The only Romanov to survive the Russian Revolution must escape to France and reclaim her birthright.
A fictionalised version of the events in Russia after the 1917 Revolution, this Don Bluth production presses all the requisite buttons in terms of songs, pretty heroines, square-jawed heroes, cute little doggies and monstrous baddies. It's also more coherent than Disney's recent Hercules but, trailing in the wake of such mainbstream flicks as Aladdin or The Lion King, it will absorb under tens but only just keep the old folks interested.
Anastasia is possibly the only surviving member of the Romanov family, banished to an orphanage and unaware that through her veins courses the only royal blood left in Russia. Hooking up with heart-of-gold likely lads Dimitri and Vladimir she heads off to Paris to prove her consanguinity with old auntie Marie, who is offering a reward for anyone who proves to be her beloved niece. In their wake fumes Rasputin who has sold his soul to avenge the Romanovs and was under the mistaken impression that they'd all been wasted during the revolution. Murder and mayhem ensue, and the chase ends with reunions and love-ins aplenty - rather as you'd expect.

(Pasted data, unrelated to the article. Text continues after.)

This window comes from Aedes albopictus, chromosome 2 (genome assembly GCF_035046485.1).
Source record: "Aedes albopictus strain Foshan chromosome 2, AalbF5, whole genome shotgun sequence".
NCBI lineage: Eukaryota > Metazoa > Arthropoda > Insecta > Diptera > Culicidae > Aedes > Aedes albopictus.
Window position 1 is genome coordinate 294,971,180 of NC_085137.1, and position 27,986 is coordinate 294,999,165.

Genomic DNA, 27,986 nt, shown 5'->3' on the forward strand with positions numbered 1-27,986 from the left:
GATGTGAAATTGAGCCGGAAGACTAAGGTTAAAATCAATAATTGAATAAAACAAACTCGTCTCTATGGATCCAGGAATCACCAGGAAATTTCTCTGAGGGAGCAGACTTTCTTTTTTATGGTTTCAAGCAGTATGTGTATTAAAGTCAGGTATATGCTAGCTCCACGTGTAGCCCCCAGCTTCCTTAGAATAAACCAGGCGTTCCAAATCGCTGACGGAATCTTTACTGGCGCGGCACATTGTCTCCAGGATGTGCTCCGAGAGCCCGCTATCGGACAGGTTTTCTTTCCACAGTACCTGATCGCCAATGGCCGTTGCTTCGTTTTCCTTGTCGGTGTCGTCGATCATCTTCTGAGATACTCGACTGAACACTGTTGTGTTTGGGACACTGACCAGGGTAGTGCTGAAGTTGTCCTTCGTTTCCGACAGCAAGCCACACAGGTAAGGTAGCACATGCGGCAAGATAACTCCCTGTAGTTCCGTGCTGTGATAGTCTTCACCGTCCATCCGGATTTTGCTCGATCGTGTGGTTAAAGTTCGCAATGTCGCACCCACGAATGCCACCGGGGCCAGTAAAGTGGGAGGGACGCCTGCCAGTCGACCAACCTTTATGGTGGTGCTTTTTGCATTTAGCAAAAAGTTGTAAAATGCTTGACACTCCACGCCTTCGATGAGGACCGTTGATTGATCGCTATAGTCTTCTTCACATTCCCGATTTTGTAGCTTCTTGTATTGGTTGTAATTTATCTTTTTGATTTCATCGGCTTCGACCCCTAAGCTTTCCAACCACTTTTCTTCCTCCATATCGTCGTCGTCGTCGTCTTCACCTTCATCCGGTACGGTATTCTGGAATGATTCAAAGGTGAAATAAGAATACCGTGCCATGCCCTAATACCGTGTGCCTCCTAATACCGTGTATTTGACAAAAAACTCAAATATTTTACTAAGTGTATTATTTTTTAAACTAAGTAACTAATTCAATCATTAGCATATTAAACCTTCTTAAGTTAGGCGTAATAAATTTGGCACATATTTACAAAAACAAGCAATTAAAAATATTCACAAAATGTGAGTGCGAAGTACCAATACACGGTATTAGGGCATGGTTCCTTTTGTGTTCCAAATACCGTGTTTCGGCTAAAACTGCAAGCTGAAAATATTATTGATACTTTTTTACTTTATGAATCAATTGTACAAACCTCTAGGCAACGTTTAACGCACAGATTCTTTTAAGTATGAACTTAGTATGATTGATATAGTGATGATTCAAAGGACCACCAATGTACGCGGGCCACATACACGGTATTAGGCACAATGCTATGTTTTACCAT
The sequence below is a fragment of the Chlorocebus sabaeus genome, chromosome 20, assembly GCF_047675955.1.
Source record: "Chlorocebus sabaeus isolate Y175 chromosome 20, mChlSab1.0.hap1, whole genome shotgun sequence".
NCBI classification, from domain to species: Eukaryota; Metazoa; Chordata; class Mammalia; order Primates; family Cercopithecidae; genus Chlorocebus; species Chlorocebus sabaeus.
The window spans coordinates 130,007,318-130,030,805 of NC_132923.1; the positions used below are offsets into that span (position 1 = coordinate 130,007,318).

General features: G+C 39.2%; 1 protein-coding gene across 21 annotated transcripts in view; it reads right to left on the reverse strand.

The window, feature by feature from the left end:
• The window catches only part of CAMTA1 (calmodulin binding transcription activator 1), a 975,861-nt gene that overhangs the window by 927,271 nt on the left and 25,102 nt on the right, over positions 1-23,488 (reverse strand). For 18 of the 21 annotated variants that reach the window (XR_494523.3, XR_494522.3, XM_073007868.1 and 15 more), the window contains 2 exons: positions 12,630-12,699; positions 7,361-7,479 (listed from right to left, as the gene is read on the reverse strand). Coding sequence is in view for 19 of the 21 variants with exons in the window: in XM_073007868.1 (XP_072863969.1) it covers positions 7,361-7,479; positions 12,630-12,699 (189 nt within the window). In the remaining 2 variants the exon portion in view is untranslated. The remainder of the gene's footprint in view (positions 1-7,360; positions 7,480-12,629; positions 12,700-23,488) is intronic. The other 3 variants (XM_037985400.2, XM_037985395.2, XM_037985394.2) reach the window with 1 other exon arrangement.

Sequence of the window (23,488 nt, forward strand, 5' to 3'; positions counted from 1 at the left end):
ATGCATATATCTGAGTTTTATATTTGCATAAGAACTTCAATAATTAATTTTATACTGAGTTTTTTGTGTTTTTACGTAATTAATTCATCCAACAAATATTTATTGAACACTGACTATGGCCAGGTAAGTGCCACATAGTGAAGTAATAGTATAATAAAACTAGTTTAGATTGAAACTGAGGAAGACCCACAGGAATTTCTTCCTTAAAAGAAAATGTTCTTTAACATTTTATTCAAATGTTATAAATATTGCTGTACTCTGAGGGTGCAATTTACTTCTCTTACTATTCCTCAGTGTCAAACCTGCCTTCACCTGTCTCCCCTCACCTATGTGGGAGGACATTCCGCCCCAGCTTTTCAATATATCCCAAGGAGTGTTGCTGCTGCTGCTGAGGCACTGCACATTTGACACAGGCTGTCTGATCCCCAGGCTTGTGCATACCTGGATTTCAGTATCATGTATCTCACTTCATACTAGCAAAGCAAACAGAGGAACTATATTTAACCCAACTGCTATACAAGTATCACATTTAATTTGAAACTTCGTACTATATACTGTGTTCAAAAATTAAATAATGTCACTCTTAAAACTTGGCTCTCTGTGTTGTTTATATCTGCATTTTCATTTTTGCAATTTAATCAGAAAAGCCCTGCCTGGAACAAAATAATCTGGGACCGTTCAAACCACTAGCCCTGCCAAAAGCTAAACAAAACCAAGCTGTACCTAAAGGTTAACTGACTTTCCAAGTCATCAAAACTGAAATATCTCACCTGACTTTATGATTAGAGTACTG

Animated movies, largely thanks to Disney, are often horrendously reactionary, but it still jars to sit among a sea of young faces being informed that the Romanovs were an upright, handsome and decent lot, robbed of their birthright by evil and superhuman forces, not a corrupt bunch of inbreds who starved their country to breaking point.
Historical inaccuracies aside, Anastasia manages to be a charming little movie, nothing to write home about but a perfectly acceptable way to while away a rainy Sunday afternoon with the child, or children, in your life.
Reviewed by Philip Thomas